DRIVE, HE SAID (1972).
Jack Nicholson got a lot of attention for directing 1990's THE TWO JAKES (a watchable, though emotionally-void CHINATOWN sequel), before the film went belly up financially. 12 years earlier, Jack had tried his hand behind the camera with GOIN' SOUTH, and didn't impress audiences either. But let's return to Nicholson's directorial debut, which also didn't make Dime One, but not for the fact it isn't one hell of an impressive work. The notion of Jack directing (though not appearing in) a film about college rebellion in the early '70s brings to mind a combo of PSYCH-OUT and THE TRIP. Nope. Because it never goes for standard stereotypes, druggy kicks or easy answers. And Columbia Pictures must've been dumbstruck by this art-heavy item, when all they'd wanted was EASY RIDER PART 2... The star of the film is William Tepper (Yeah, I know...Who?) playing Hector, an Ohio college basketball star who finds himself face-to-face with that era's emotional and social upheaval in the form of his possibly-crazy, long-haired roommate Gabriel (Michael Margotta), who's vying for the title of Resident Campus Revolutionary by staging guerilla theatre or dodging the draft by attempting to puke in the psychiatrist's face. Also on hand is Karen Black as a prof's wife, who having an affair with Tepper (Karen actually gets to act, instead of just showing off her bad perms). And Bruce Dern is brilliant in a different role for those of us who admire him for THE WILD ANGELS, THE INCREDIBLE TWO-HEADED TRANSPLANT, or shooting The Duke in the back in THE COWBOYS -- as the hard-assed basketball coach. Not to mention filmmakers-to-be Robert Towne and Henry Jaglom, who turn up in front of the camera as college professors...The script goes off into several different directions, giving us a slice of life without resorting to the heavy-handed preaching that weighed down other campus revolution-fests like THE STRAWBERRY STATEMENT and GETTING STRAIGHT, as we observe Tepper's evolution of rebellion. From antagonism with Dern on the court and deteriorating emotional relationships, to a simple awareness of the growing cultural malaise. Nicholson also uses the events to illustrate America's need to win, the loss of freedom, and an overwhelming sense of chaos. Sounds high fallutin', you say? Sorta, and the dialogue sometimes lapses into pretentiousness. It would also help if one of the leads was truly sympathetic, but both Tepper and Margotta are charisma-barren... Looser and freer than his later directorial work, Nicholson meshes visual bravado with an ultra-realistic edge. Sometimes boring, sometimes riveting, the film captures both the idealism and naivete of the period. As well as being one of the few sports-oriented films that didn't make me want to kick in my picture tube out of sheer annoyance. Sure, the camera dwells on the beauty of the game (proving how big a B-ball fanatic Jack was, even back then), but it's all for a good cause. Often brilliant and thought-provoking, it's a solid piece of social cinema.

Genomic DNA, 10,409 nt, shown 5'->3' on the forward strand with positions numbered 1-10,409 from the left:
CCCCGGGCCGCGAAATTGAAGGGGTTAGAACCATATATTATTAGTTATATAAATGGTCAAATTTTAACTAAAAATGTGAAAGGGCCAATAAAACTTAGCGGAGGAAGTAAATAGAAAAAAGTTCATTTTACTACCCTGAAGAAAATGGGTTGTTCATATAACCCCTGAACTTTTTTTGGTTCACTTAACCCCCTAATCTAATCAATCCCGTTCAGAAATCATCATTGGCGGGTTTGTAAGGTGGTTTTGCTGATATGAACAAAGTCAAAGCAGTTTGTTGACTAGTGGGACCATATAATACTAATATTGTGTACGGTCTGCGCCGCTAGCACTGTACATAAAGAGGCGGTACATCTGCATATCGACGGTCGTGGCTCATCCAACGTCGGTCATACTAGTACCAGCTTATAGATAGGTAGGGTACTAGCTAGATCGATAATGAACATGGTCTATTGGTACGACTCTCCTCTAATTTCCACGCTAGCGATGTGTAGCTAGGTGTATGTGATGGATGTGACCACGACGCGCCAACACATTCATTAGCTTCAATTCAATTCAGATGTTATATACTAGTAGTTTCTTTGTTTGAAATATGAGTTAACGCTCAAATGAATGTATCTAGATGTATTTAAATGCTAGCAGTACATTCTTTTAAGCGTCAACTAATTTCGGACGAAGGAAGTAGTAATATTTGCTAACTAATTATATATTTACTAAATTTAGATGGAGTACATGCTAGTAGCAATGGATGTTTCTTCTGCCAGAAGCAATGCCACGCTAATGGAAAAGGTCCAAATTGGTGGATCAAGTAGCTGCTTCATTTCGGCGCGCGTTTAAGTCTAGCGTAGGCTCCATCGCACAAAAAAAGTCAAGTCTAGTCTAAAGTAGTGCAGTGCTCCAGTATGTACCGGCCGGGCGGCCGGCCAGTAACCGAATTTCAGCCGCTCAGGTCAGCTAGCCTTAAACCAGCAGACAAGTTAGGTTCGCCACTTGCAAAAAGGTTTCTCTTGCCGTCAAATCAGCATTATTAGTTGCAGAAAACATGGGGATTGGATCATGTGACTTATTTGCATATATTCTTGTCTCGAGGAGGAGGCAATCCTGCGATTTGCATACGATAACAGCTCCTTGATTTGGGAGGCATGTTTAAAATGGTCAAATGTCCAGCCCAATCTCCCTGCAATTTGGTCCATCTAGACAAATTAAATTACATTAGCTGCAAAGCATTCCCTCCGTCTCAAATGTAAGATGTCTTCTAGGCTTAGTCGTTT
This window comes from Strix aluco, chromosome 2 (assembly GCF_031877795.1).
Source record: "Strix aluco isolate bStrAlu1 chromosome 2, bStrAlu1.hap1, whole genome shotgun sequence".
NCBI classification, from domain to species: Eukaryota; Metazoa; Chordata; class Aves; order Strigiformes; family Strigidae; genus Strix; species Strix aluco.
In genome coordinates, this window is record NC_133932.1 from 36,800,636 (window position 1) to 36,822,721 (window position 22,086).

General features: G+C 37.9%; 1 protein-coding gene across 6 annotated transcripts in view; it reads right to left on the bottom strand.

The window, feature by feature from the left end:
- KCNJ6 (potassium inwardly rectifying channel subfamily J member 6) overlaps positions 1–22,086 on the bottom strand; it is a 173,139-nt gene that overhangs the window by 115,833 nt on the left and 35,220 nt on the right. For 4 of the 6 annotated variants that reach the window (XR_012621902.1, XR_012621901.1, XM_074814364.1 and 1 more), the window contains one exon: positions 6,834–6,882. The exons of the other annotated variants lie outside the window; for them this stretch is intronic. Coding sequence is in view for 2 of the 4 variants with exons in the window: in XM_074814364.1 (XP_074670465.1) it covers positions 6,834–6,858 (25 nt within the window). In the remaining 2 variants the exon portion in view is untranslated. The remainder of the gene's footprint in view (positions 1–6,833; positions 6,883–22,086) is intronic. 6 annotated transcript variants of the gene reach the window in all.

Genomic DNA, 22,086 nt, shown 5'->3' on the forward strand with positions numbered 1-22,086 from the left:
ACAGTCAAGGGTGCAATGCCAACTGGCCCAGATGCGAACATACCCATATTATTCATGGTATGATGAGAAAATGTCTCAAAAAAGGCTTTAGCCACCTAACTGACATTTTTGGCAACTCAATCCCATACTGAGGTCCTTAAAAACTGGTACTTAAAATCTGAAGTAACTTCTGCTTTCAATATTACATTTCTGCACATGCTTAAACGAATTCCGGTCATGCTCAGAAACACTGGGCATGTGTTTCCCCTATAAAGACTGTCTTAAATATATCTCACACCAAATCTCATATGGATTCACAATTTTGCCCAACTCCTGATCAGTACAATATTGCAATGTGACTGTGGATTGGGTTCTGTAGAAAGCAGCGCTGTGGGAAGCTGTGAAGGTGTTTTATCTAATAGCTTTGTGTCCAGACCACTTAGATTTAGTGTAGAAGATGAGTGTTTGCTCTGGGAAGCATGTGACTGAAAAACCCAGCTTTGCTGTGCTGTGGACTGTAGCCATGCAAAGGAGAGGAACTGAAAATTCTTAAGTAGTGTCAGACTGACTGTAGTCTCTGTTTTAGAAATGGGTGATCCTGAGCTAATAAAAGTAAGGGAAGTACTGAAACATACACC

© 1991 by Steven Puchalski.